How Grand it is to be Saved”

Such was the glad and free outburst of a young heart to which Christ was evidently precious. It came spontaneously, and was the rich overflow of a soul that was more than full.

  “How long have you been saved?” I asked. “About five or six years,” he replied.
  Sufficient time, thought I, for a fair trial of his faith.
  “Have you any doubts or fears?”
  “I had at first,” he said.
  “And how did you overcome them?”
  “By faith in Christ, and then occupation with Him.”
  “Quite right,” I replied; and the whole story was told.

Now, it is most cheering to meet such a ease—one that can give a reason for his hope, and make you feel that he knows what he is about.

What struck me most was the last three words, “occupation with Him;” for they let me into the secret of his appreciation of salvation. None can speak in gladsome terms or with thankful heart of the grandeur of salvation, except they are maintained in happy intercourse with Christ. When heavenly heavenly streams fail to flow into the heart, then sad leanness inevitably follows. It is just in proportion as we walk with God that the freshness of His grace and love fills our hearts. The cares of the world do not canker them, the thorns do not choke, not the “little foxes” spoil. Care is cast upon Him, thorns are rooted up, and foxes driven away. “Occupation with Him” is the true preventive, the blessed panacea for all the evils of the spiritual life. It is the divine provision and safeguard, the haven from storm, health from sickness, sunshine from cloud and shade and gloom. Blessed resource, and always within reach!

But this “occupation” is not legal effort, nor monkish toil. It is not dreary servitude, nor the work of a “hired servant”—so much labour for so much bread. Neither is it a dreamy sentimentalism, without nerve or bone or muscle. It is bright, active, hearty companionship. It links you in sympathy with Christ in glory; it brings you into His sphere of interest; it elevates you above the monotony of earthly things; it calls for self-denial, but it points to the reward; it detaches from many an old association, but it places you, in the centre of others, purer, nobler, and more enduring. The Master said to His trusted servants, “Occupy till I come;” or, as otherwise translated, “Trade while I am coming,” Now, this trading implies anything but idleness. You are entrusted with your Master’s money, and He expects the same with interest, What a trust”! such a trust as no angel ever knew; and it is a small matter that we, so honoured, should seek to bring Him large returns. As surely as we belong to Him, so surely is some grace entrusted to us—some privilege, or opportunity, or means of witnessing to, or suffering for, Him. All this, and much more, is embraced in “occupation with Him.”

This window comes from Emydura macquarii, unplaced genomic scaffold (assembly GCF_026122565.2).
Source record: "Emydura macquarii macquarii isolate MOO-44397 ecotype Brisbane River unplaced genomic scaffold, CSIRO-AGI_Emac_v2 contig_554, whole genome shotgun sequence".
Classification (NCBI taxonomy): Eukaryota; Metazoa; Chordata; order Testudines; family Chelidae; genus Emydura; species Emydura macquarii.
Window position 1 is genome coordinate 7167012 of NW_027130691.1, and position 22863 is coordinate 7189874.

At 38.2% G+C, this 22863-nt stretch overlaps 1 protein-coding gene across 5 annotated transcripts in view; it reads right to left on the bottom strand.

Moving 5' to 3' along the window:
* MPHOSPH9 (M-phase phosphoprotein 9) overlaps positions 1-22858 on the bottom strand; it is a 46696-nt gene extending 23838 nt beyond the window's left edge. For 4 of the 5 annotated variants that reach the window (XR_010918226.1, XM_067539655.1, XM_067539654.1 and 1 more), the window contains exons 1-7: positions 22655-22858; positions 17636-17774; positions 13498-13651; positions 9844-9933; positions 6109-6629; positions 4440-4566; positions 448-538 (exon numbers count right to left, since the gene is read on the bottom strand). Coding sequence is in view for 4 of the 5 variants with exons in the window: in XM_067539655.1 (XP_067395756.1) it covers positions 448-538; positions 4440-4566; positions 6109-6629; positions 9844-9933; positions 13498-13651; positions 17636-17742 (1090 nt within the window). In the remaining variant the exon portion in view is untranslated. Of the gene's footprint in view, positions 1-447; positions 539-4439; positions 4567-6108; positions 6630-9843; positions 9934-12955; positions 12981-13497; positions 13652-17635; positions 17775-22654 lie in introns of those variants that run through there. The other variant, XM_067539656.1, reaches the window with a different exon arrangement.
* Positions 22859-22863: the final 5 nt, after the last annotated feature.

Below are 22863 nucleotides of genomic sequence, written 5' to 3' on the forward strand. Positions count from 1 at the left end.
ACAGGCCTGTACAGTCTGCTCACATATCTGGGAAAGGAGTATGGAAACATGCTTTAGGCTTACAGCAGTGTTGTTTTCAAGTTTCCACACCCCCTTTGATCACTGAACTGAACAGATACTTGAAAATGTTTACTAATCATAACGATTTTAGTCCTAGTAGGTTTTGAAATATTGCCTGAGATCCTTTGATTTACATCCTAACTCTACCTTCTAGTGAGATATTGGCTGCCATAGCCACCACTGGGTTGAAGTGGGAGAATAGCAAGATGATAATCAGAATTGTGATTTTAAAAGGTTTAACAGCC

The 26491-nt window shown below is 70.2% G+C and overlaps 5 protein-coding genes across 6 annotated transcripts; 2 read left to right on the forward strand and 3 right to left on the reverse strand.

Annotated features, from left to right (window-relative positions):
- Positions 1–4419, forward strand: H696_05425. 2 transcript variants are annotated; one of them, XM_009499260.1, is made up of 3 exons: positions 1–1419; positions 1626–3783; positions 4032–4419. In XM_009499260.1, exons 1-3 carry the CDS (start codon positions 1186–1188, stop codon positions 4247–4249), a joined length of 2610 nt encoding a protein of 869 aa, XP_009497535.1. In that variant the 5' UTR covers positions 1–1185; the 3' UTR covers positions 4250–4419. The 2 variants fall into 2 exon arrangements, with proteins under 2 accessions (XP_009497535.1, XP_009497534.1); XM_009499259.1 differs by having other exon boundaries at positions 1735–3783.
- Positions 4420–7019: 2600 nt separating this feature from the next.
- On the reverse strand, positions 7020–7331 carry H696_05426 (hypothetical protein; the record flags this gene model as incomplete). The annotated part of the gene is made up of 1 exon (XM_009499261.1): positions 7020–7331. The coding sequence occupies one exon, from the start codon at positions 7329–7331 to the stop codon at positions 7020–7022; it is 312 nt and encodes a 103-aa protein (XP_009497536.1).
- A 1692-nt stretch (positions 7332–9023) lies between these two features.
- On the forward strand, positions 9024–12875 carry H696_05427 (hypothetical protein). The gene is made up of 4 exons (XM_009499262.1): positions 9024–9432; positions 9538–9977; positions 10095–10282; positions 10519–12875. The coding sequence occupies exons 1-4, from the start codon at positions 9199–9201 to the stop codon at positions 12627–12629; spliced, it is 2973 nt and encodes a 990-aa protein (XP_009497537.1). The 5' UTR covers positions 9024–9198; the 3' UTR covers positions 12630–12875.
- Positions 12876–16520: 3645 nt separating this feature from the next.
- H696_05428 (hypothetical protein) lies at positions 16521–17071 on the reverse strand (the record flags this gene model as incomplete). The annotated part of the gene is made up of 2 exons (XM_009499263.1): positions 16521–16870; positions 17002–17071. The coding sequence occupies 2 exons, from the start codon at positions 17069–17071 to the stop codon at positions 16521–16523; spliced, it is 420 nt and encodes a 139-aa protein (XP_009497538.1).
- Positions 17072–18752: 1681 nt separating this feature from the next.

Now, it is this that keeps the lustre on the soul, that prevents dullness and the ten thousand ailments that flow from its opposite—self-occupation; for no greater plague ever assailed the Church than this, if Christ be the object, all is healthy; if self, then all is practically over.

We should doubtless hear fuller praise, did Christians live in more constant occupation of heart and life with Christ. Things divine would largely displace things of this world, and out of the abundance of the heart would the mouth speak.

It is quite true that “faith in Christ,” and that alone, puts the soul in possession of “peace with God.” This must be clearly understood. To confound the diligent activities of life with that which lays hold of that life is fatal. Eternal life is the gift of God—a gift received by faith; whilst the activities referred to are its outcome—the fair fruit of that wondrous tree.

How many a heart is drooping, how many a lip silent, that would be filled with joy and praise were “occupation with Him” the one business of life. How can such silence be otherwise accounted for? Christ is known, His work trusted, but the heart turns elsewhere, and the feet fail to follow Him. This is the trouble. When one turns to the “epistle of Christian experience experience”—that to the Philippians—he finds abundance of joy, the mere word occurring some twelve times; and the whole point in that epistle is “pressing toward the mark for the prize.” It has Christ in glory for the one bright commanding object of Christian life, and the result nothing but joy.

Nothing but joy? Well, plenty of suffering too. “For unto you it is given in the behalf of Christ, not only to believe on Him, but also to suffer for His sake” (chap. 1:29). But, then, the suffering enhanced the joy. They who do not suffer for Christ’s sake have very little of Christian joy. The anthem in Europe received its key-note in the Philippian jail. The dungeon, the scaffold, the pyre, have struck the Church’s loveliest harp-chords. Suffering and joy, tears and smiles, death and life, have always balanced each other. “Sorrowful, yet alway rejoicing,” is one of the contradictions of Christianity which perplex the infidel, but are as clear as noonday to the believer.

Well, “Philippians” presents Christ in glory as the object of the heart and life. How glorious He lived and died for me; He is risen and and seated on the Father’s throne. He lives for me; and now, by grace, I would live for Him. That is Christianity. The law of old made “self” my object: “This do, and thou shalt live.” Self, wretched self—all one’s thoughts had to circle round self, like the wheel round its centre. Now, self being dealt with—that is, sins being pardoned, the soul justified, the old man crucified, every question settled—the happy heart is free to live for another, to please Him, to serve, worship, and adore Him, soon to be with Him.

Yes, over and over again, dear fellow-Christians, depend upon it that “occupation with Christ” is the one only means whereby you can continue, to enjoy or speak gladly of the moral grandeur of salvation.